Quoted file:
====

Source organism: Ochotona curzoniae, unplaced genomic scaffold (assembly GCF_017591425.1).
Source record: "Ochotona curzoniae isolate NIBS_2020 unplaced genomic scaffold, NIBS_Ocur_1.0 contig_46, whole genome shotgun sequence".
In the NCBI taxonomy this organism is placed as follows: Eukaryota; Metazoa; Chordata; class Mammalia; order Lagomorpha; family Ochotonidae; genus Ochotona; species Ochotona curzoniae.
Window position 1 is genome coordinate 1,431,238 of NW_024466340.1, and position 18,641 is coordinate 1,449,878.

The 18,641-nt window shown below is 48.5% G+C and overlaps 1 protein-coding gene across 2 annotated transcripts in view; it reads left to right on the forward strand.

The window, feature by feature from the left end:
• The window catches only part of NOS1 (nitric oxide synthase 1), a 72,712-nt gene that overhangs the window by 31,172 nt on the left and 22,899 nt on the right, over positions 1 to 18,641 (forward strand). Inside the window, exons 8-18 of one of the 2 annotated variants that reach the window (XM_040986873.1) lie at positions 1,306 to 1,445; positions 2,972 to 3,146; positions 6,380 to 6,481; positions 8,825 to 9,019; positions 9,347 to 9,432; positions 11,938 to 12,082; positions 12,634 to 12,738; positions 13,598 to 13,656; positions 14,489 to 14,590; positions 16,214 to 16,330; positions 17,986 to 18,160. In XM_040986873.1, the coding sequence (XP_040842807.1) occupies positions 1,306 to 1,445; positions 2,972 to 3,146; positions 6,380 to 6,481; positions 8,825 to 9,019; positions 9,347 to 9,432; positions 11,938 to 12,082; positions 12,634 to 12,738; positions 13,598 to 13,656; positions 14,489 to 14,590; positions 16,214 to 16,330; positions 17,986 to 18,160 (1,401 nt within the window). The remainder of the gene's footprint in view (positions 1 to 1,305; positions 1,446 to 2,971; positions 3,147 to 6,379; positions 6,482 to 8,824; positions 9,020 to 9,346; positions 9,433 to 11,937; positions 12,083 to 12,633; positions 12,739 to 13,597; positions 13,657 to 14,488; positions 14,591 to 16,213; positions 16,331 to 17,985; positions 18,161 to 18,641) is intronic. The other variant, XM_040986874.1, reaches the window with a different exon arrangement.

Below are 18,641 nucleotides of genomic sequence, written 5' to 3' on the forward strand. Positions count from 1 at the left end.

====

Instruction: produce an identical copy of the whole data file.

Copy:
Source organism: Ochotona curzoniae, unplaced genomic scaffold (assembly GCF_017591425.1).
Source record: "Ochotona curzoniae isolate NIBS_2020 unplaced genomic scaffold, NIBS_Ocur_1.0 contig_46, whole genome shotgun sequence".
In the NCBI taxonomy this organism is placed as follows: Eukaryota; Metazoa; Chordata; class Mammalia; order Lagomorpha; family Ochotonidae; genus Ochotona; species Ochotona curzoniae.
Window position 1 is genome coordinate 1,431,238 of NW_024466340.1, and position 18,641 is coordinate 1,449,878.

The 18,641-nt window shown below is 48.5% G+C and overlaps 1 protein-coding gene across 2 annotated transcripts in view; it reads left to right on the forward strand.

The window, feature by feature from the left end:
• The window catches only part of NOS1 (nitric oxide synthase 1), a 72,712-nt gene that overhangs the window by 31,172 nt on the left and 22,899 nt on the right, over positions 1 to 18,641 (forward strand). Inside the window, exons 8-18 of one of the 2 annotated variants that reach the window (XM_040986873.1) lie at positions 1,306 to 1,445; positions 2,972 to 3,146; positions 6,380 to 6,481; positions 8,825 to 9,019; positions 9,347 to 9,432; positions 11,938 to 12,082; positions 12,634 to 12,738; positions 13,598 to 13,656; positions 14,489 to 14,590; positions 16,214 to 16,330; positions 17,986 to 18,160. In XM_040986873.1, the coding sequence (XP_040842807.1) occupies positions 1,306 to 1,445; positions 2,972 to 3,146; positions 6,380 to 6,481; positions 8,825 to 9,019; positions 9,347 to 9,432; positions 11,938 to 12,082; positions 12,634 to 12,738; positions 13,598 to 13,656; positions 14,489 to 14,590; positions 16,214 to 16,330; positions 17,986 to 18,160 (1,401 nt within the window). The remainder of the gene's footprint in view (positions 1 to 1,305; positions 1,446 to 2,971; positions 3,147 to 6,379; positions 6,482 to 8,824; positions 9,020 to 9,346; positions 9,433 to 11,937; positions 12,083 to 12,633; positions 12,739 to 13,597; positions 13,657 to 14,488; positions 14,591 to 16,213; positions 16,331 to 17,985; positions 18,161 to 18,641) is intronic. The other variant, XM_040986874.1, reaches the window with a different exon arrangement.

Below are 18,641 nucleotides of genomic sequence, written 5' to 3' on the forward strand. Positions count from 1 at the left end.